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Do I Earn Points if I Don't Pay My Credit Card Bill?

Aug. 20, 2019
5 min read
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Reader Questions are answered twice a week by TPG Senior Points & Miles Contributor Ethan Steinberg.

With credit cards serving as the fastest way to earn points and miles these days, award travelers are caught in a game of tug and war between spending more to earn more points while still trying to stay financially responsible. TPG reader Kayla wants to know if she needs to pay her credit card bill in order to earn points...

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[pullquote source="TPG READER KAYLA "]If I have a large balance on my credit card, I won't receive my points until I pay the balance in full, right?[/pullquote]

Before we address this question, it's important to reiterate that carrying a balance on your credit cards ignores one of the most important rules of travel rewards. The interest charges you'll pay from month to month will quickly erase the value of any points you're earning, especially since travel rewards cards tend to have higher interest rates. If you find yourself carrying a balance on your cards or are working on getting out of debt, it might be prudent to clean up your financial situation before you start pursuing travel rewards.

Now to get to Kayla's question. With a majority of credit cards, you earn your points based on the purchase and not when you pay your bill. If you look at my Chase Ultimate Rewards account for my Chase Sapphire Reserve, you'll see that I'm set to earn 4,565 points on my next statement. Chase will deposit these points into my account at the same time that my bill for this month becomes available, and I'll earn these points even if I haven't yet paid my bill.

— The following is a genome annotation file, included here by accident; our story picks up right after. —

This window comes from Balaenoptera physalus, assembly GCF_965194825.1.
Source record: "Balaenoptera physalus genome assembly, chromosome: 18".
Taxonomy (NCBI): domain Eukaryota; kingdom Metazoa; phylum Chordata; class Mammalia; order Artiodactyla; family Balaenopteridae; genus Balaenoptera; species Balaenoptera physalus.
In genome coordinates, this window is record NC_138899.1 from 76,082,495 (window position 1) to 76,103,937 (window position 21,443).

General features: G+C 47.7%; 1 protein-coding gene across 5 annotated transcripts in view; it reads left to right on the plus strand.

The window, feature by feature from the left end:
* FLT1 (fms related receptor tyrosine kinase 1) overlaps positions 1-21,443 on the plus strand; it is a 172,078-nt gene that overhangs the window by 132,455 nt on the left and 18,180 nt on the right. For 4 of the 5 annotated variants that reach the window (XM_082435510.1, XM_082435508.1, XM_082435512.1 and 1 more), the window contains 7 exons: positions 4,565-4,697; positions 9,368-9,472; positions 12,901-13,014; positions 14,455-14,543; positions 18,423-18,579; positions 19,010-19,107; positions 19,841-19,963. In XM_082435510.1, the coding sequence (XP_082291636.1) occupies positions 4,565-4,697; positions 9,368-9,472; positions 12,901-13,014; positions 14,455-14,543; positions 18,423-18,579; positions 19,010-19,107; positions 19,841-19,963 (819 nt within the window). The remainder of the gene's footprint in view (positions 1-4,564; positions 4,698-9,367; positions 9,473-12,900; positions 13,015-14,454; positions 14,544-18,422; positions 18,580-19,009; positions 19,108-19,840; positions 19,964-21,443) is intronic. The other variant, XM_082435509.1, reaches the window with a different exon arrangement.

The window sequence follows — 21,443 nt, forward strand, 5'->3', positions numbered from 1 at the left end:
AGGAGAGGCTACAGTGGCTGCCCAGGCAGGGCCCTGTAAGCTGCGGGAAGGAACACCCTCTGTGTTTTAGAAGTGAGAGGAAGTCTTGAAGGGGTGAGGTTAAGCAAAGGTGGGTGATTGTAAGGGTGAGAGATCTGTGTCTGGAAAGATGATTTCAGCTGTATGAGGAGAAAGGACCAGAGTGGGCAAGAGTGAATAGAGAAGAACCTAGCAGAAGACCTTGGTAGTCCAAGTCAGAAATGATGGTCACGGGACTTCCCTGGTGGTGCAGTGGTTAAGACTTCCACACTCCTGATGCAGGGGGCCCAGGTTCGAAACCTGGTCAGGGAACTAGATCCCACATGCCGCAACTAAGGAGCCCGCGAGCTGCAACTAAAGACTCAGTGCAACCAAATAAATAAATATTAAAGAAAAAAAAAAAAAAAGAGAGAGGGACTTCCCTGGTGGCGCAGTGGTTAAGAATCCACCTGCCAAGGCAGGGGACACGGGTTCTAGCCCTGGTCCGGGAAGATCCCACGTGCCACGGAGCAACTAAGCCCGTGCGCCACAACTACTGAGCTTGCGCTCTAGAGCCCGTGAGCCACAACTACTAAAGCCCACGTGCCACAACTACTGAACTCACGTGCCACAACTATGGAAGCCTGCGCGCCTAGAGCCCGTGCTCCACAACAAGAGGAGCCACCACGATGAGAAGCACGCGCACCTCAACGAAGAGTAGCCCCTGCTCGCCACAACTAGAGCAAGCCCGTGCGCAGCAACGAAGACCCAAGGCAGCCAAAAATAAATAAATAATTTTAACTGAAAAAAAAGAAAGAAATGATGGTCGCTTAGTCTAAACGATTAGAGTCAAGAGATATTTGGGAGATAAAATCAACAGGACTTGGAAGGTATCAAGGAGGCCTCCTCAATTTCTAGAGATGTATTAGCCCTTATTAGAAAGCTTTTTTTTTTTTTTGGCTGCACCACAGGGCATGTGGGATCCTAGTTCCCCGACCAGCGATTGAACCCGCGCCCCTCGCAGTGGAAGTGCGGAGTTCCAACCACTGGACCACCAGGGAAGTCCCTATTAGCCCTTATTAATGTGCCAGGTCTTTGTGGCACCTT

This is how most credit cards operate, although there are a few exceptions to note. One that jumps to mind instantly is the Citi® Double Cash Card, which effectively offers 2% cash back on all purchases. You'll earn 1% at the time of purchase and another 1% when you pay your bill.

Another exception involves cards that earn American Express Membership Rewards points. Here's how this is described on the issuer's FAQ page:

When you earn Membership Rewards® points from spending with your Card, they initially appear on your billing statement as "pending." These are available for use a full monthly billing cycle after you pay the amount due on your billing statement, as long as your account remains current.

In essence, American Express delays the regular points you earn for a month, and you must pay the amount due before they're actually posted to your account.

Here's a snapshot from TPG Editor Nick Ewen's Amex account that shows this in action: